Of all the policy debates taking place on the Right, perhaps none tests old assumptions more than the debate over the Digital Revolution. From gig work to the all-powerful algorithms of Big Tech, Silicon Valley innovations have vastly improved elements of our livesā€”but they have extracted a cost to our social order, ways of engagement and even our general understanding of liberty that is, in many ways, not yet fully understood.

Over at American Compass, these questions are beginning to take substantive shapeā€”first, by defining the issues, and then, by considering the relevant benefits and trade-offs. One of the more intimidating features of the policy debate around so-called “Big Tech” and the Digital Revolution is its sheer scope. What is Big Tech? And how wide and deep is the issue? So it is helpful, as Compass’ Executive Director Oren Cass notes, to divide the challenge into constituent parts that, for the present examination, include gig work, the attention economy and black box algorithms.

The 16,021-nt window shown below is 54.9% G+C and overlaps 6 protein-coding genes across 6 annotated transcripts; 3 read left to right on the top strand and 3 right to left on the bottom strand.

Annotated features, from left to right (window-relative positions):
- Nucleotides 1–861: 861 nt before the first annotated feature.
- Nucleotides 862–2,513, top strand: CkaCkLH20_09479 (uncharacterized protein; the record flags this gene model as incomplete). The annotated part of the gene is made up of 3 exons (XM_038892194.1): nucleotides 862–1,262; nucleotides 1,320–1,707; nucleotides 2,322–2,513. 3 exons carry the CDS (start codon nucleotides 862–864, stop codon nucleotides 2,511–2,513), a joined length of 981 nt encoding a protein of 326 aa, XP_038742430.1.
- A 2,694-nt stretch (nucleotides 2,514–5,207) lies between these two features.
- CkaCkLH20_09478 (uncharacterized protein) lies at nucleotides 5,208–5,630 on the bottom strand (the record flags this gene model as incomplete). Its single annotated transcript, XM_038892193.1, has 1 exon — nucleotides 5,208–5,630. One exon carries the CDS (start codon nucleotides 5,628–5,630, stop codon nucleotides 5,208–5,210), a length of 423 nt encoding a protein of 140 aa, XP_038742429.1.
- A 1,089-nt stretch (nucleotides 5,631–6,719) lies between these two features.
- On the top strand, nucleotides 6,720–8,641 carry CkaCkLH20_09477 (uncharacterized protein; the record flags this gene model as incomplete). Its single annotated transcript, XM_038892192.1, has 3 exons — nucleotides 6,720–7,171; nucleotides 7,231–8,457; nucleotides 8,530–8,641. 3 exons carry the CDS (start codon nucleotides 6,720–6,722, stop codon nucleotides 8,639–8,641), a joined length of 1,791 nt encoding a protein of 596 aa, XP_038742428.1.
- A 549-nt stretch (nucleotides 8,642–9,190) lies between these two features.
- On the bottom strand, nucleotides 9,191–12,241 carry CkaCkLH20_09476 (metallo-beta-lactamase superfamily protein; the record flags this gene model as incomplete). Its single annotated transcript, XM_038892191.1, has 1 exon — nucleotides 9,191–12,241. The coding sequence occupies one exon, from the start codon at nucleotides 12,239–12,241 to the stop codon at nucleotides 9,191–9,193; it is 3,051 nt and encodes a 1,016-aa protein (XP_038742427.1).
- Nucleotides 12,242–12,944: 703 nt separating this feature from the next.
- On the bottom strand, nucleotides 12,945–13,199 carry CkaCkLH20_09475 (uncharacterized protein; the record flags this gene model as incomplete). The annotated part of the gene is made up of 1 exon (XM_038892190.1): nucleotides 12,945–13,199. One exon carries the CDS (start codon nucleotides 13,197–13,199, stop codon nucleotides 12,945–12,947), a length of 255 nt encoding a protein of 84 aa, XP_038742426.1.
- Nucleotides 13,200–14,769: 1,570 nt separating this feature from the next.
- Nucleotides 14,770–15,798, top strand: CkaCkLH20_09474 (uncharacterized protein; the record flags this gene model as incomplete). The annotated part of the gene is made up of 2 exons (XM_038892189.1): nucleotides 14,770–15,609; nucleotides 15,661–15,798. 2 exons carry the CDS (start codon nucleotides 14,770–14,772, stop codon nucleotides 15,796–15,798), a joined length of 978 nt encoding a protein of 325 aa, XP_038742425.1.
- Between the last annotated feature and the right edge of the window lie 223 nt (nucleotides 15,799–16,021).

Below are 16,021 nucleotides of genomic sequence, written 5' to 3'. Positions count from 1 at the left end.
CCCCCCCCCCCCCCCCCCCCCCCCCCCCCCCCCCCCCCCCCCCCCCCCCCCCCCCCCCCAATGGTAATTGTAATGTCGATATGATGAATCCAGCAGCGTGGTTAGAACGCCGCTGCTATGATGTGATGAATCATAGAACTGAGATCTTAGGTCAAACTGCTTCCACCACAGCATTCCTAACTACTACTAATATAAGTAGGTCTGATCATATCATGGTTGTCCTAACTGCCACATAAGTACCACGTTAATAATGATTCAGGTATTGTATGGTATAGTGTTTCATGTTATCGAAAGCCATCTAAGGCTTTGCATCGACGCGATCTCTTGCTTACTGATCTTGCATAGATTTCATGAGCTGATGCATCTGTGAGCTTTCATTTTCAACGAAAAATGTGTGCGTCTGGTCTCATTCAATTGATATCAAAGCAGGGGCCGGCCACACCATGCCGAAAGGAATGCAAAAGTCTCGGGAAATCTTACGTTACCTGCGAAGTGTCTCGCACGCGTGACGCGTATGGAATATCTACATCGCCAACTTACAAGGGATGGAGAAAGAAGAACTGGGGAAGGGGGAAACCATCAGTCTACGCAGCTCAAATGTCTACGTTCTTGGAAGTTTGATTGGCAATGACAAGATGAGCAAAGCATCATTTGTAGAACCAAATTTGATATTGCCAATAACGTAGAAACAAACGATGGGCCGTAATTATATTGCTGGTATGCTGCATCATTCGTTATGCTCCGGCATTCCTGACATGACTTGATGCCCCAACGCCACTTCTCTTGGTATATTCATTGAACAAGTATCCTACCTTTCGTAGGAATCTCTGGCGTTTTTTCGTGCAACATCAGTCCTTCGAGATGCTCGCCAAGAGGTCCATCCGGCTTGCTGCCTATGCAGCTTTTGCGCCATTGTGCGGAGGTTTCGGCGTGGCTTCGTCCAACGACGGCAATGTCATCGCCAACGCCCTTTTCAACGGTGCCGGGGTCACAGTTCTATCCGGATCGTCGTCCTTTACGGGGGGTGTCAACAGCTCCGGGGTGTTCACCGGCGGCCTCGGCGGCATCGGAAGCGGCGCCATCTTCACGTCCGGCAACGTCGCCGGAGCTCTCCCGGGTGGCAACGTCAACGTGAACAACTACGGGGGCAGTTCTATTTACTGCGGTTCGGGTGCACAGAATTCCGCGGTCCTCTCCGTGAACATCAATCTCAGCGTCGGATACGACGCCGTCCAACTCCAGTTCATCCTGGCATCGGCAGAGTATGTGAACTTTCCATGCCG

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Rachel Bovard
Rachel Bovard is the senior director of policy at the Conservative Partnership Institute.
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